Implemented in 2011, GCG amounted to $695,694,322. It has varied during subsequent years, but was reported in 2015 as $637,498,179, a $58 million drop from its beginning (and a hefty decline from the $777,452,820 recorded during the previous year).
As for CP, $191,763,153 was contributed for the fiscal year ending September 30, 2010, compared with $186,567,611 received during the fiscal year ending September 20, 2014 (although Baptist Press announced in June that receipts to this point in 2015 are 2 percent ahead of donations for the same time frame in 2014).
The final report also called on Southern Baptists to adopt giving goals “no less than $200 million annually” for the Lottie Moon Christmas Offering and “$100 million annually” through the Annie Armstrong Easter Offering.
The LMCO goal has remained steady at $175 million from 2010 through 2015, but the annual collection reached a record $154 million two years ago before dropping by about $1 million last year.
The AAEO undulated between $54 million and $56 million, or so, from 2010-2013 before reaching $57 million during the last fiscal year. Meanwhile, trustees dropped the annual goal from the $70 million mark for 2010 to the $60 million target for 2015.
COMPONENT FOUR was crafted with the priority of “liberating NAMB to conduct and direct a strategy for reaching the United States and Canada with the Gospel and planting Gospel churches.”
The key recommendation that emerged from this discussion was the “phasing out of Cooperative Agreements” with state conventions, affecting about $51 million in funding. In essence, these funds were redirected from state conventions, and, NAMB’s role for nurturing pioneer state conventions was “left” for the larger state conventions to pick up.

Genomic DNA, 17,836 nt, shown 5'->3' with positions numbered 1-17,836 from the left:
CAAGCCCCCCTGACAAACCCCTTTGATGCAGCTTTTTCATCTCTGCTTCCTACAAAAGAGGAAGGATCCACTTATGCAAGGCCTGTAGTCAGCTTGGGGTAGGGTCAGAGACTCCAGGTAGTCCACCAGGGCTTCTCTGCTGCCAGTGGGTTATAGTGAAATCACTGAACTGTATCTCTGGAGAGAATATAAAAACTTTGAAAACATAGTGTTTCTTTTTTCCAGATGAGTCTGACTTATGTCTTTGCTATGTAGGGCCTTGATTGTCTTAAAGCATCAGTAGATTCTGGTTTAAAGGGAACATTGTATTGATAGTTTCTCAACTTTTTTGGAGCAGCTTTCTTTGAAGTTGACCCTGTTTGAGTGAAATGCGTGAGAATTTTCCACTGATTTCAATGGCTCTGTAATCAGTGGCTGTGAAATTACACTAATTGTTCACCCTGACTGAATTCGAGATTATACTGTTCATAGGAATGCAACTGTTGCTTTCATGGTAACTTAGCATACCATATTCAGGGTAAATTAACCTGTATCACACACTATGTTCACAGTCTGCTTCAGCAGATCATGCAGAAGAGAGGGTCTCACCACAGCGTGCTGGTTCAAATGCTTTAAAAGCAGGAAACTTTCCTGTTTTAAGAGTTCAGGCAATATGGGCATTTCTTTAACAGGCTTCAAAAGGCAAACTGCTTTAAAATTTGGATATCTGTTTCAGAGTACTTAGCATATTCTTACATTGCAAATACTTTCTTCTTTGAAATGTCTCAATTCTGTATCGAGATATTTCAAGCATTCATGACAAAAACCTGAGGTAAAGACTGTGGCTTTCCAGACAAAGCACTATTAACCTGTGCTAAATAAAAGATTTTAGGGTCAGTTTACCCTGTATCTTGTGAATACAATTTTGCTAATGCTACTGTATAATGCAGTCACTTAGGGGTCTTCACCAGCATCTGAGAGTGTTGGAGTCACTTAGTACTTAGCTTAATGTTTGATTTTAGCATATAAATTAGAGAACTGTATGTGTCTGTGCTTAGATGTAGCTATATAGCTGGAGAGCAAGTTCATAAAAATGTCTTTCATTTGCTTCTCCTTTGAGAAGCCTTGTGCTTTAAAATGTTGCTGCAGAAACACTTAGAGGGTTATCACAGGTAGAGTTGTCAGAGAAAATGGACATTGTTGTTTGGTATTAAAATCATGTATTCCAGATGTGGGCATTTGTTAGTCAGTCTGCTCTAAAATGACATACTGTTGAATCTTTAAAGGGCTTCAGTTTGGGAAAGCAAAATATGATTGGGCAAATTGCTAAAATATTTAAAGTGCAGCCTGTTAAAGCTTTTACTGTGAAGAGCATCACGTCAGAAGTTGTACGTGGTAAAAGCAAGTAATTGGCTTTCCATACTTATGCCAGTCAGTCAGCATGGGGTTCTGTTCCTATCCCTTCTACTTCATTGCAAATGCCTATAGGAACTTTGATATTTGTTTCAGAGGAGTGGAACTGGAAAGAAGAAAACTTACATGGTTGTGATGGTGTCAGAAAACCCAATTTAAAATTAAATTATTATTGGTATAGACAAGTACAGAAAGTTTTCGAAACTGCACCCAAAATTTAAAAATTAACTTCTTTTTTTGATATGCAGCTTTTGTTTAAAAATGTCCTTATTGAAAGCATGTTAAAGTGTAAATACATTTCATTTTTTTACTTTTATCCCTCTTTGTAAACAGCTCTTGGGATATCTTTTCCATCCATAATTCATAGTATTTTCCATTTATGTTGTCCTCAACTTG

NAMB did not actually add $51 million to its budget. But essentially, that was the effect.
Meanwhile, NAMB missionaries would no longer receive support from states—meaning they would report solely to NAMB and not be jointly supported with state conventions.
So how has church planting improved?
The data does not allow assessment of whether NAMB has succeeded in reprioritizing “to reach metropolitan areas and underserved people groups” as called for by the task force. However, the numbers show that churches planted after the adoption of the GCR recommendations essentially are as healthy as they historically have been in the SBC.
For instance, NAMB shared in 2015 that the “church planting class of 2010” started with 943 church plants with 757 surviving through 2013 (the latest ACP report at the time) – or about 80 percent.
According to findings from the Church Survivability and Health Study 2007, about 81 percent of church plants survive through year three. So the class of 2010 is on target with regard to this metric.
In its 2015 statement, NAMB did not release actual numbers for worship attendance, membership and CP giving for the class of 2010, opting instead to cite percent changes in the averages from year two to year three. But, it is possible to make comparisons with the CSHS 2007 church planting data:
— 7 percent growth in membership (membership information was not assessed in the CSHS 2007 research)
— 20 percent jump in attendance (compared to an estimated 18 percentage point increase, or 33 percent jump, for the average church plant in the CSHS 2007 report)
— a ratio of one baptism for every 13 members (church plants in the CSHS 2007 study typically baptized 13 people in year three while averaging about 73 in worship service, for a ratio of about 1:6)
NAMB also shared that altogether, the class of 2010 contributed $3.3 million to missions (up 12 percent for the year), or just under $4,360 of giving per church plant (through the Cooperative Program, LMCO and AAEO, combined).
Total receipts for church plants in the CSHS 2007 averaged $70,000 per congregation, but there was no data showing how much each church plant spent on cooperative ministries and missions.
Except for baptism-to-attendance ratios, the class of 2010 appears to be on par with previous church planting year groups. That’s not to dismiss the importance of this metric – it’s an essential measure of evangelistic effectiveness. But a single year of low baptism data may not point to trouble.
If the class of 2010 continues to lag their peer groups, Southern Baptists might have cause for concern. Likewise, if the classes of 2011-2015 aren’t keeping pace, then it would be reasonable to suspect something systemic might be amiss.
Part Two Coming Soon!